Novikoff’s weight was an ongoing problem. “I’m the kind of fella who likes both home plate and the dinner plate,” he admitted.70 Overweight in the spring of 1944, he was relegated to a reserve role. The paunchy slugger was an effective pinch-hitter that year, going 12-for-40 (.300). His 12 pinch-hits tied Paul Waner for most in the major leagues.71
Novikoff passed through waivers and was assigned outright to the Los Angeles Angels in 1945. He played regularly for the Angels and hit .310. Meanwhile, World War II came to an end in Europe. During a festive celebration in Germany, US General Omar Bradley and Russian Marshal Ivan Konev drank several toasts to American and Russian leaders and one to Novikoff, a famous Russian-American.72
With the war continuing in the Pacific, Novikoff was inducted into the US Army in July 1945. He was stationed at Sheppard Field in Wichita Falls, Texas, and as a member of the Army Air Corps, he trained to be a parachutist. He was not deployed overseas; the war ended in September, and he was discharged in November.
Novikoff was drafted by the Philadelphia Phillies, but the club preferred rookie Del Ennis in left field. Novikoff started only two games for the team and went 6-for-14 (.429) as a pinch-hitter before his contract was sold in June 1946 to the Seattle Rainiers of the PCL. He would never again play in the majors.
Novikoff led the 1946 Rainiers with a .301 batting average. In a full season with the team the next year, he hit .325 and ranked third in the PCL in hits (210), doubles (44), and runs batted in (114). On September 23, 1947, he clubbed three home runs in Seattle’s 12-7 victory over Oakland.73 The following March, he and his wife welcomed their third child, son Louis Neva.
In 1948 Novikoff hit .327 in 64 games for the Rainiers and an identical .327 in 70 games for the Newark Bears. His 19-game hitting streak for the Bears was the longest of the year in the International League.74
In southern California that winter, he refereed pro wrestling matches that featured the likes of Gino “General” Garibaldi and “Rougher Ted the Turbulent” Christy.75 “The Mad Russian” fit right in with these characters.
Novikoff hit 13 home runs in his first 37 games with the 1949 Bears.76 His contract was sold in July to the Houston Buffaloes of the Texas League. In 59 games with the Buffaloes, he hit only one home run. The following season was his last in professional baseball; he played for Yakima and Victoria in the Western International League.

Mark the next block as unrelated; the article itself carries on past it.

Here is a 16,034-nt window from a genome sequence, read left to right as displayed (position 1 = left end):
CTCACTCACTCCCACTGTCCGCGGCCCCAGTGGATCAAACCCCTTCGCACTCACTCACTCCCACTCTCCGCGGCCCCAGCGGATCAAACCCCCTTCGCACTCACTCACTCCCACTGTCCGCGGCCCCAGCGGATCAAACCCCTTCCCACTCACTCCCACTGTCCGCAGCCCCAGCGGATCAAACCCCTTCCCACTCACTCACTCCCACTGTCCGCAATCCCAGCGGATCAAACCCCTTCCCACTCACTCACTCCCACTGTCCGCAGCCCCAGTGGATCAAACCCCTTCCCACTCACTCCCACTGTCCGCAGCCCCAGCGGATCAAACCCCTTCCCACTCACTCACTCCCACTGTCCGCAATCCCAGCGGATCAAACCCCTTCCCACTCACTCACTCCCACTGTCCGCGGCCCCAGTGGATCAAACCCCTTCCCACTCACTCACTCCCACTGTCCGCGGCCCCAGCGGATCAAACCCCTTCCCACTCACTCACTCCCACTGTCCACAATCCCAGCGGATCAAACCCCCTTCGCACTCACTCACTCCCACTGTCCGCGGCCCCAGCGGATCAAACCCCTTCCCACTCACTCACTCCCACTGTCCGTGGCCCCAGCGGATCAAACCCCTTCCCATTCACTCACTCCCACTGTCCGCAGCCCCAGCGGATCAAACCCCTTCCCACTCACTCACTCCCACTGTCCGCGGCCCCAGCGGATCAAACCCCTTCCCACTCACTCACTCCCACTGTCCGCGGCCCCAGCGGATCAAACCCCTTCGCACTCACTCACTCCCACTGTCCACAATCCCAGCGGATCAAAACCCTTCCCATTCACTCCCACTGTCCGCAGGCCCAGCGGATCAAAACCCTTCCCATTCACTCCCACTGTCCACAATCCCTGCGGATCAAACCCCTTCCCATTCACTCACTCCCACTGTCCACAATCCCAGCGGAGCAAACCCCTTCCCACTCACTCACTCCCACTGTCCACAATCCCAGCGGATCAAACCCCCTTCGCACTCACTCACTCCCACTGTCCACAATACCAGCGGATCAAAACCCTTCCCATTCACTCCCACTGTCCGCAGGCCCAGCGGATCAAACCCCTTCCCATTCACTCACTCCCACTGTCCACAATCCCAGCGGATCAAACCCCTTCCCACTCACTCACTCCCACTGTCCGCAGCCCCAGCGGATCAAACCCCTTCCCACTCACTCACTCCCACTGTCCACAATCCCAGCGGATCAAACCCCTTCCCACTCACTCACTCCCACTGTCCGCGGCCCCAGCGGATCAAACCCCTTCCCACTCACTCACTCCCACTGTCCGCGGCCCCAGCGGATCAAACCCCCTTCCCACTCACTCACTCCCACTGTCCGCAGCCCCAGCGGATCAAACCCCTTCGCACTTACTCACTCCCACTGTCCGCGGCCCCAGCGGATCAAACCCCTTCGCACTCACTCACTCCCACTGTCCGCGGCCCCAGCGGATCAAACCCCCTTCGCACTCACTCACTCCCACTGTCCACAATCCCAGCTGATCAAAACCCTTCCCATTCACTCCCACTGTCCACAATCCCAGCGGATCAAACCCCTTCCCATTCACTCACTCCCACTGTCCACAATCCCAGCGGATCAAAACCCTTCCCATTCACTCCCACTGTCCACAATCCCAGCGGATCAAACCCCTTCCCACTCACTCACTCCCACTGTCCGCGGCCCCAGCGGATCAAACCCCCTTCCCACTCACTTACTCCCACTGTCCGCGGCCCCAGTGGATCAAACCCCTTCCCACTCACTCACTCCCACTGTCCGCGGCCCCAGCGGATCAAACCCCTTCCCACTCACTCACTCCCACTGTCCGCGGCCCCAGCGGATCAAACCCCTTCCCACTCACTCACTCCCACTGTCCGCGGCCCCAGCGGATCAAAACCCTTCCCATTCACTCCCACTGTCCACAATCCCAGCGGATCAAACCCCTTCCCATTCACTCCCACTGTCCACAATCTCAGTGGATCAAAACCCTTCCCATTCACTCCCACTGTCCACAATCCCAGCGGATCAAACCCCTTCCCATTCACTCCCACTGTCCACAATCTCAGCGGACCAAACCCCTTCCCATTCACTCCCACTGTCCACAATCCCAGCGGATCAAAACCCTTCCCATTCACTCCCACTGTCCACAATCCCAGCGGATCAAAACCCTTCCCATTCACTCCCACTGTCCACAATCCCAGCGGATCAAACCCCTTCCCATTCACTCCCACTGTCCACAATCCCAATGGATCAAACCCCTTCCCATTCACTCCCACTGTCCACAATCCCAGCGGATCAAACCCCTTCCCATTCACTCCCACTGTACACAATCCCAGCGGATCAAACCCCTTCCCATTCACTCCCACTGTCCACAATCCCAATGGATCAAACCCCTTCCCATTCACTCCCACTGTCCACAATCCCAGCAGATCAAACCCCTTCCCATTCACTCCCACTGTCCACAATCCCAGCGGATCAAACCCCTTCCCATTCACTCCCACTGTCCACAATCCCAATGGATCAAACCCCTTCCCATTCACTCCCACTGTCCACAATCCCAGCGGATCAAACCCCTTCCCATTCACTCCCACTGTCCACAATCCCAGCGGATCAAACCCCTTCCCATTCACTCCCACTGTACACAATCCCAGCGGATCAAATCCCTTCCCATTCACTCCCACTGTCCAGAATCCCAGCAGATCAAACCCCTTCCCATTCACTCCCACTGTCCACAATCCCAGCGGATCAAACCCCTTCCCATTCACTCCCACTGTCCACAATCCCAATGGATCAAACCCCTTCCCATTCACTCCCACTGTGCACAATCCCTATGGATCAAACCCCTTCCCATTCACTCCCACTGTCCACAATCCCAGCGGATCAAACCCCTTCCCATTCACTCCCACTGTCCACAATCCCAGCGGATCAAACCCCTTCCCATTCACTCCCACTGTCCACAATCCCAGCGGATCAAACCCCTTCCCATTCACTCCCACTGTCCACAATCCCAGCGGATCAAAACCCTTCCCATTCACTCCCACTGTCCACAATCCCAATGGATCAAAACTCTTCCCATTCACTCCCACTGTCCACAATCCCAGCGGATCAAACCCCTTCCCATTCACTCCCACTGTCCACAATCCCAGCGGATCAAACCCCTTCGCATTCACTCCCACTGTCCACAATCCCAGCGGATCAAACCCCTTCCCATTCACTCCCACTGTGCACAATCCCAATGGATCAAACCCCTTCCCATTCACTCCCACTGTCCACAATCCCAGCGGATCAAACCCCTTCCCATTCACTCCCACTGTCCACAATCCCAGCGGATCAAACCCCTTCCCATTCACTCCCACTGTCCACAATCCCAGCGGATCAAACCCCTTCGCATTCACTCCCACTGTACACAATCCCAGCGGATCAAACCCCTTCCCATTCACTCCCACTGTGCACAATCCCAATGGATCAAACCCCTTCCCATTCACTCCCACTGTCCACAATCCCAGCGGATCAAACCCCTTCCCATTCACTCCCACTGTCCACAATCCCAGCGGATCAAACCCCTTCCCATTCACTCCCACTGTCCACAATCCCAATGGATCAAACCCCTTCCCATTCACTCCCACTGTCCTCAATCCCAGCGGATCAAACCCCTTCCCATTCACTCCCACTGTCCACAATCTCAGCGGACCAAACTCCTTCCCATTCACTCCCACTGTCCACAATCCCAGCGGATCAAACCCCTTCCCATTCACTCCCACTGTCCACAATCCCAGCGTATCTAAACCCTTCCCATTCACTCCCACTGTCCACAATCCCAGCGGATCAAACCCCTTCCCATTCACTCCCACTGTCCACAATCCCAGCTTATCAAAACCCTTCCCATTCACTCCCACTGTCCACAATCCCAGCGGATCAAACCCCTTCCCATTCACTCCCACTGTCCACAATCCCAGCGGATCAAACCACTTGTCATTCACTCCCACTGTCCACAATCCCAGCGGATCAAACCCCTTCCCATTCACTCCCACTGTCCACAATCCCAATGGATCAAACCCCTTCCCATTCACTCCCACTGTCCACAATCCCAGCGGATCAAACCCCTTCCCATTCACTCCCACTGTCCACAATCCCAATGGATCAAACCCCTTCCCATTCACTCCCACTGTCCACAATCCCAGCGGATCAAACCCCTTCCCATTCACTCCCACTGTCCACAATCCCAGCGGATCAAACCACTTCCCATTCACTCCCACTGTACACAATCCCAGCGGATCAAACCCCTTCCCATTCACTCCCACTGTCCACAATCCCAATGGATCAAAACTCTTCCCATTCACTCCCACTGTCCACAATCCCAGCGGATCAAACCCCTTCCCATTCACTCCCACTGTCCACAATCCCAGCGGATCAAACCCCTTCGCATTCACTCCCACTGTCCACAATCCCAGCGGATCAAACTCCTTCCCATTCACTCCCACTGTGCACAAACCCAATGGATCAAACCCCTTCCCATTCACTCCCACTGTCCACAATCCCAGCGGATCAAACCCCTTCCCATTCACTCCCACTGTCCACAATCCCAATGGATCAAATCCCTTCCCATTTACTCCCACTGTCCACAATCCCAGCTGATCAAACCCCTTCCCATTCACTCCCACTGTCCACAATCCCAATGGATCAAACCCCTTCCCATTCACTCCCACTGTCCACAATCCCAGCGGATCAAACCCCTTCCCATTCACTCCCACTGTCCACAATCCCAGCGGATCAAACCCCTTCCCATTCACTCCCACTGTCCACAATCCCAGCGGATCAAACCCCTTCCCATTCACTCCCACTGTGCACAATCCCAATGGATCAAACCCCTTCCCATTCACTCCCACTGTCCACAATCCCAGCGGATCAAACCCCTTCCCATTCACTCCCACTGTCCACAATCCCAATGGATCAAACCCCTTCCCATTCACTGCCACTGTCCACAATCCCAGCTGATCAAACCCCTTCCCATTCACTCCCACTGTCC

Over the next decade, Novikoff was an outfielder on the Long Beach (California) Nitehawks softball team. Managed by Joe Rodgers, the Nitehawks were International Softball Congress (ISC) World Champions in seven of eight seasons, 1953-60.77 In 1965 Novikoff was the first person inducted into the ISC Hall of Fame.78 At the induction ceremony, he received a softball autographed by President Lyndon B. Johnson and letters of congratulation from NL President Warren Giles and Commissioner of Baseball Ford Frick.79
Novikoff was a generous man who went out of his way to help Russian immigrants in southern California, said his daughter Marilyn. He had several hobbies; he enjoyed deep-sea fishing and was a fine artist, sketching with pencil on paper. And he was a good cook. His specialty was shashlik — barbecue lamb marinated in a sauce he called a secret Russian recipe.
A beloved showman throughout his ballplaying career, Novikoff had no show in which to perform in the 1960s. Missing the “good old days,” he became absorbed in melancholy and alcohol.
Novikoff resided in a modest house in South Gate, California, near Los Angeles. He worked as a longshoreman until emphysema forced him into retirement in the mid-1960s. Rodgers arranged a benefit softball game in 1966 that raised $1,400 to help Novikoff pay his bills.80
Novikoff’s wife died of cancer in January 1970. He remarried, to Tanya Kosaroff, on September 18, 1970. Twelve days later, he suffered a heart attack. He had survived one 14 years earlier, but this one proved fatal. He died en route from South Gate to St. Francis Hospital in Lynwood. He was interred at the Russian Molokan Cemetery in Commerce, California.
In 2015 Novikoff was posthumously inducted into the PCL Hall of Fame.
This biography was reviewed by Rory Costello and Joe DeSantis and fact-checked by Chris Rainey.
Ancestry.com, accessed September 2020.
Author’s interview of Marilyn Rich, daughter of Lou Novikoff, in September 2020.
Breyfogle, Nicholas B. Heretics and Colonizers: Forging Russia’s Empire in the South Caucasus (Ithaca, New York: Cornell University Press, 2005). History of non-Orthodox Christians in Russia.
Dickson, Paul. The Worth Book of Softball: A Celebration of America’s True National Pastime (New York: Facts on File, 1994). History of softball in America.